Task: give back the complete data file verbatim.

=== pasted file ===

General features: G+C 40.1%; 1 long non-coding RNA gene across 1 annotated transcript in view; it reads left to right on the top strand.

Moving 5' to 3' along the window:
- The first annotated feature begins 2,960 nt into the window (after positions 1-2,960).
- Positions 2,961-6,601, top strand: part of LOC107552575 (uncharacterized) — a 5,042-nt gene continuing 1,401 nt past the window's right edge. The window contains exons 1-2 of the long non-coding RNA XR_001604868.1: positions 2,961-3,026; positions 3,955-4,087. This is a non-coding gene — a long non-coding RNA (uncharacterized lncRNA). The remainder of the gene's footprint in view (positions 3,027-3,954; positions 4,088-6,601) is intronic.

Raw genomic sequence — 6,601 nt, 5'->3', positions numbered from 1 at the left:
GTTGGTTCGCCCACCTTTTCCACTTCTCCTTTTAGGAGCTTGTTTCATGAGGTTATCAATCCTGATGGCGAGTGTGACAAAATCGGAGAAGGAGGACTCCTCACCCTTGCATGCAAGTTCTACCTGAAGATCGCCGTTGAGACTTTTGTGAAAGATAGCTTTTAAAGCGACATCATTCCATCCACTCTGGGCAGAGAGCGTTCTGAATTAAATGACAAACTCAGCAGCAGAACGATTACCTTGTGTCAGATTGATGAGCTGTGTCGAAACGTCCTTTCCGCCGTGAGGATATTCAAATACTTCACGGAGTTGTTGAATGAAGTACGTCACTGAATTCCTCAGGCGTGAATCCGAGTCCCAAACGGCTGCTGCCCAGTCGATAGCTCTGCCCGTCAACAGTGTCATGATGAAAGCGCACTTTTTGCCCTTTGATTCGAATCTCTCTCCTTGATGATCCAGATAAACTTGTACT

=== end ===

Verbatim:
General features: G+C 40.1%; 1 long non-coding RNA gene across 1 annotated transcript in view; it reads left to right on the top strand.

Moving 5' to 3' along the window:
- The first annotated feature begins 2,960 nt into the window (after positions 1-2,960).
- Positions 2,961-6,601, top strand: part of LOC107552575 (uncharacterized) — a 5,042-nt gene continuing 1,401 nt past the window's right edge. The window contains exons 1-2 of the long non-coding RNA XR_001604868.1: positions 2,961-3,026; positions 3,955-4,087. This is a non-coding gene — a long non-coding RNA (uncharacterized lncRNA). The remainder of the gene's footprint in view (positions 3,027-3,954; positions 4,088-6,601) is intronic.

Raw genomic sequence — 6,601 nt, 5'->3', positions numbered from 1 at the left:
GTTGGTTCGCCCACCTTTTCCACTTCTCCTTTTAGGAGCTTGTTTCATGAGGTTATCAATCCTGATGGCGAGTGTGACAAAATCGGAGAAGGAGGACTCCTCACCCTTGCATGCAAGTTCTACCTGAAGATCGCCGTTGAGACTTTTGTGAAAGATAGCTTTTAAAGCGACATCATTCCATCCACTCTGGGCAGAGAGCGTTCTGAATTAAATGACAAACTCAGCAGCAGAACGATTACCTTGTGTCAGATTGATGAGCTGTGTCGAAACGTCCTTTCCGCCGTGAGGATATTCAAATACTTCACGGAGTTGTTGAATGAAGTACGTCACTGAATTCCTCAGGCGTGAATCCGAGTCCCAAACGGCTGCTGCCCAGTCGATAGCTCTGCCCGTCAACAGTGTCATGATGAAAGCGCACTTTTTGCCCTTTGATTCGAATCTCTCTCCTTGATGATCCAGATAAACTTGTACT